When you read this story in the New York Daily News, it’ll be even money as to whether you succumb to sadness or anger first:
Lorraine Bayless, 87, needed medical attention after her breathing slowed down at the Bakersfield, Calif., retirement facility where she resided. She later died after a nurse there refused to perform CPR on her citing company policy.
A dispatcher’s desperate pleas … [were] met with stubborn resistance, a shocking 911 tape reveals.
“It’s a human being,” the dispatcher says in the dramatic call. “Is there anybody that’s willing to help this lady and not let her die?”
“Not at this time,” the nurse calmly replies.
… “We need to get CPR started,” [the dispatcher] says in the 7-minute call, which was made public Sunday.
“Yeah, we can’t do CPR,” says the nurse, identified as Colleen, referring to a company policy that requires employees to wait for emergency responders to arrive before attempting the procedure.
… “Anybody there can do CPR,” the dispatcher continues. “Give them the phone, please. I understand if your facility is not willing to do that. Give the phone to that passerby, that stranger … this woman is not breathing enough. She’s going to die if we don’t get this started. Do you understand?”
“ I understand. I am a nurse,” Colleen says. “But I cannot have our other senior citizens who don’t know CPR do it.”
“I will instruct them. Is there anyone there who will (do it),” [the dispatcher] says, later adding, “I don’t understand why you’re not willing to help this patient.”
The nurse tells a colleague that she feels “stressed” over the situation and that the dispatcher is “yelling” at her to have one of the other nursing home residents perform CPR.
The temptation for pundits is always to take cases like this and extrapolate out to a broader social trend. I’d like to think that impulse incorrect in this case. I still retain enough faith (hopefully not misplaced) in the basic decency of most Americans to believe that the instinct to say “to hell with the regulations” would win out for the vast majority of people in a case where the stakes were literally life and death (in fact, that tendency to come through in the clutch has always struck me as one of the most laudable facets of the American character).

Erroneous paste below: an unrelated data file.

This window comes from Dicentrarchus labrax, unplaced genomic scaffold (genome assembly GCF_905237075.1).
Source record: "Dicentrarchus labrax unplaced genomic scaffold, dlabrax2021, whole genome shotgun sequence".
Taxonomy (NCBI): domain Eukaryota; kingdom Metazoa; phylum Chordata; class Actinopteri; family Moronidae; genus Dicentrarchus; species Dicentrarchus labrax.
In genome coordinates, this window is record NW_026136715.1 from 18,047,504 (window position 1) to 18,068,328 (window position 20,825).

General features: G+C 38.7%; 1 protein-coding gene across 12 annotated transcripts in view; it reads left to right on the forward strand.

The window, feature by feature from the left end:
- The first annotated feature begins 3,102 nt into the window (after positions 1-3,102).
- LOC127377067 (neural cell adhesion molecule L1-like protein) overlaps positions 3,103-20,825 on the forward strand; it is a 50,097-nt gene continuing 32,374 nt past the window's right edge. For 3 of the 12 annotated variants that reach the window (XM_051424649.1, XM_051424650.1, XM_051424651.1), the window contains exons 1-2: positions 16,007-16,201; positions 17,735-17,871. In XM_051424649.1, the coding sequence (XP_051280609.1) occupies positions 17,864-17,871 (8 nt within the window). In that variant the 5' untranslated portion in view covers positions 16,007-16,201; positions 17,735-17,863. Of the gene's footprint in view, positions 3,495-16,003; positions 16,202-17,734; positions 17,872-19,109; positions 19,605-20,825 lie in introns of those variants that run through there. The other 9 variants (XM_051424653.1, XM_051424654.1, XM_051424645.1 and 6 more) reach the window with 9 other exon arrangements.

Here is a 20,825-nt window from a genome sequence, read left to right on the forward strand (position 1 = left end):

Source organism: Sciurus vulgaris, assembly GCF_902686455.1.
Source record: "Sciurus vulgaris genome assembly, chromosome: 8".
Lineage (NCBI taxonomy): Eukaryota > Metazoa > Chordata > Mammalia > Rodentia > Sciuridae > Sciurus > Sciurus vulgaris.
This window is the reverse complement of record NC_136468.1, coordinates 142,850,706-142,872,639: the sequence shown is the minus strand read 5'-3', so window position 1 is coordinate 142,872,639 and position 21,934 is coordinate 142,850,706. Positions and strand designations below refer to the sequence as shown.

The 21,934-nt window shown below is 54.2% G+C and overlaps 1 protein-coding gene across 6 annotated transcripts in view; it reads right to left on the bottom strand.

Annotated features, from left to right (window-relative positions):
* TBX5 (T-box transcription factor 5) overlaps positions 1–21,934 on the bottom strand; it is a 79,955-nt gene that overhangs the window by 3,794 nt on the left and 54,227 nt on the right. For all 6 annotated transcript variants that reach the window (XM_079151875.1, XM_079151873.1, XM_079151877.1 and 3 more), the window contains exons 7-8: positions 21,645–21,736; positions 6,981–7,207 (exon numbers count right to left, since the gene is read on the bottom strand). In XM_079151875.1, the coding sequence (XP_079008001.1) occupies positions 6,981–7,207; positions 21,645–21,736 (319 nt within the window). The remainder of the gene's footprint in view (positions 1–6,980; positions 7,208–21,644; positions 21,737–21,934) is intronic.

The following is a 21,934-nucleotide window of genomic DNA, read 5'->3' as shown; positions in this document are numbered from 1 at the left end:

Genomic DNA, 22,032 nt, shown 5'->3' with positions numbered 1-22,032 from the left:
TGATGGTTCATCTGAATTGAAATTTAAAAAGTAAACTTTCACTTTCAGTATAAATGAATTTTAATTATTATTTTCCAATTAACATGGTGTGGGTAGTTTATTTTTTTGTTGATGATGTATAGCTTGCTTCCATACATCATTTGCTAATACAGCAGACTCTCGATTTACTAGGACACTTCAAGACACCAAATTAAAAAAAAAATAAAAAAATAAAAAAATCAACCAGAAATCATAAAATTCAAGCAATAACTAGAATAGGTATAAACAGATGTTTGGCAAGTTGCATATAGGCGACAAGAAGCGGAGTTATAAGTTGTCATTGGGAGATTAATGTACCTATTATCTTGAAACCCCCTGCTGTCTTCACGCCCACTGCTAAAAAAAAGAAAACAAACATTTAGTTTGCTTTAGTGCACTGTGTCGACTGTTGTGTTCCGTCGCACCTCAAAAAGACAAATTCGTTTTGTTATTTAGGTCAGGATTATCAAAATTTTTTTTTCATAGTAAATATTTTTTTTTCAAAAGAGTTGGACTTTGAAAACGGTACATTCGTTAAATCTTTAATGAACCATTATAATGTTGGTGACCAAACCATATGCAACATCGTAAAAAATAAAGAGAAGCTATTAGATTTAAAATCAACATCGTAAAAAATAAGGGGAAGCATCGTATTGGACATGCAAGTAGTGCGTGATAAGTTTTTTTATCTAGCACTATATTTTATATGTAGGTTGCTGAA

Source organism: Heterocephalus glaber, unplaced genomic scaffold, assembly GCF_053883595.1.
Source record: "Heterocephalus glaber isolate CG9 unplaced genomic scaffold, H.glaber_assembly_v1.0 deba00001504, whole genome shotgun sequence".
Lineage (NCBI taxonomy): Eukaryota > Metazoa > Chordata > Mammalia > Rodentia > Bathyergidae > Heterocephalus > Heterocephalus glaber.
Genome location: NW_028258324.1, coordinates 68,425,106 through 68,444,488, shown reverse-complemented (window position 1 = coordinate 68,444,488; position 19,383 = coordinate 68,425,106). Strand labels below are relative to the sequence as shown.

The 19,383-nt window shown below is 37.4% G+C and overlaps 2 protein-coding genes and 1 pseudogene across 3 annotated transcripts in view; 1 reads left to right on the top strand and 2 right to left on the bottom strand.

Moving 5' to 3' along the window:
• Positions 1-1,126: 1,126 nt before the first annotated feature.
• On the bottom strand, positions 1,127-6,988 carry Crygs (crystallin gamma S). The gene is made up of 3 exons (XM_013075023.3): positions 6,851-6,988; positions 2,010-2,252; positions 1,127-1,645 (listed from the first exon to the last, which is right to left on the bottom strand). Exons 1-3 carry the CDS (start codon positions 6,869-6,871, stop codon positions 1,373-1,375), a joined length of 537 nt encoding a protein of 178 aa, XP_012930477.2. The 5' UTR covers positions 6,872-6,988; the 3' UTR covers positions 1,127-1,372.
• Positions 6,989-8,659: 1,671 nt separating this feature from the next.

There’s still something fundamentally chilling about this, however, partially because we all know someone like this nurse: the bloodless bureaucrat whose soul has been replaced by a set of rules and regulations. For this woman, the most salient point about a senior citizen — whose care she is charged with — dying in front of her is that it stresses her out.
It angers me that we only know this woman’s first name. We ought to know the whole thing — and it ought to become shorthand in the same way as, say, Benedict Arnold. When we see someone shirking the most basic of moral duties on legalistic grounds, comparing them to “Colleen” should be the ultimate insult. She ought to be shamed — publicly, protractedly, and nationally.
People whose jobs entail responsibility for other lives — be they teachers, police officers, doctors, or those who care for the elderly — deserve our utmost respect when they do the job well. In cases like this, however — where their negligence becomes virtually indistinguishable from outright malice — there is no level of contempt too excessive.